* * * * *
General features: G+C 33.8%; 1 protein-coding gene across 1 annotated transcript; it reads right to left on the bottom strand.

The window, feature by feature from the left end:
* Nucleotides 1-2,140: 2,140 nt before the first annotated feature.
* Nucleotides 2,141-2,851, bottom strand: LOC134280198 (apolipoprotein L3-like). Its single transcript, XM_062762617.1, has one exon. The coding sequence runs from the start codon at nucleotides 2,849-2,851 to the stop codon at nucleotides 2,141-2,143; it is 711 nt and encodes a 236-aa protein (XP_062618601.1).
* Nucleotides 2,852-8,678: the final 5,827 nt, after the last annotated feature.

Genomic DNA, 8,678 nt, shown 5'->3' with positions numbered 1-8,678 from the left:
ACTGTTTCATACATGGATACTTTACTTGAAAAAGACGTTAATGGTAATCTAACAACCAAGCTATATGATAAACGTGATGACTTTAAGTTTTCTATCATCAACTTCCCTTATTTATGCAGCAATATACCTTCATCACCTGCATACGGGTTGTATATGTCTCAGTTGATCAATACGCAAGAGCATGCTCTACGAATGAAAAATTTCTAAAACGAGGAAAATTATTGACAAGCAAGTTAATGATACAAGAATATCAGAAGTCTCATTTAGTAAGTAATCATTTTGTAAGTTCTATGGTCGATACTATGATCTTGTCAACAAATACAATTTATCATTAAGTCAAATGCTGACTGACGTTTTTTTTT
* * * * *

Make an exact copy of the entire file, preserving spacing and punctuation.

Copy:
General features: G+C 33.8%; 1 protein-coding gene across 1 annotated transcript; it reads right to left on the bottom strand.

The window, feature by feature from the left end:
* Nucleotides 1-2,140: 2,140 nt before the first annotated feature.
* Nucleotides 2,141-2,851, bottom strand: LOC134280198 (apolipoprotein L3-like). Its single transcript, XM_062762617.1, has one exon. The coding sequence runs from the start codon at nucleotides 2,849-2,851 to the stop codon at nucleotides 2,141-2,143; it is 711 nt and encodes a 236-aa protein (XP_062618601.1).
* Nucleotides 2,852-8,678: the final 5,827 nt, after the last annotated feature.

Genomic DNA, 8,678 nt, shown 5'->3' with positions numbered 1-8,678 from the left:
ACTGTTTCATACATGGATACTTTACTTGAAAAAGACGTTAATGGTAATCTAACAACCAAGCTATATGATAAACGTGATGACTTTAAGTTTTCTATCATCAACTTCCCTTATTTATGCAGCAATATACCTTCATCACCTGCATACGGGTTGTATATGTCTCAGTTGATCAATACGCAAGAGCATGCTCTACGAATGAAAAATTTCTAAAACGAGGAAAATTATTGACAAGCAAGTTAATGATACAAGAATATCAGAAGTCTCATTTAGTAAGTAATCATTTTGTAAGTTCTATGGTCGATACTATGATCTTGTCAACAAATACAATTTATCATTAAGTCAAATGCTGACTGACGTTTTTTTTT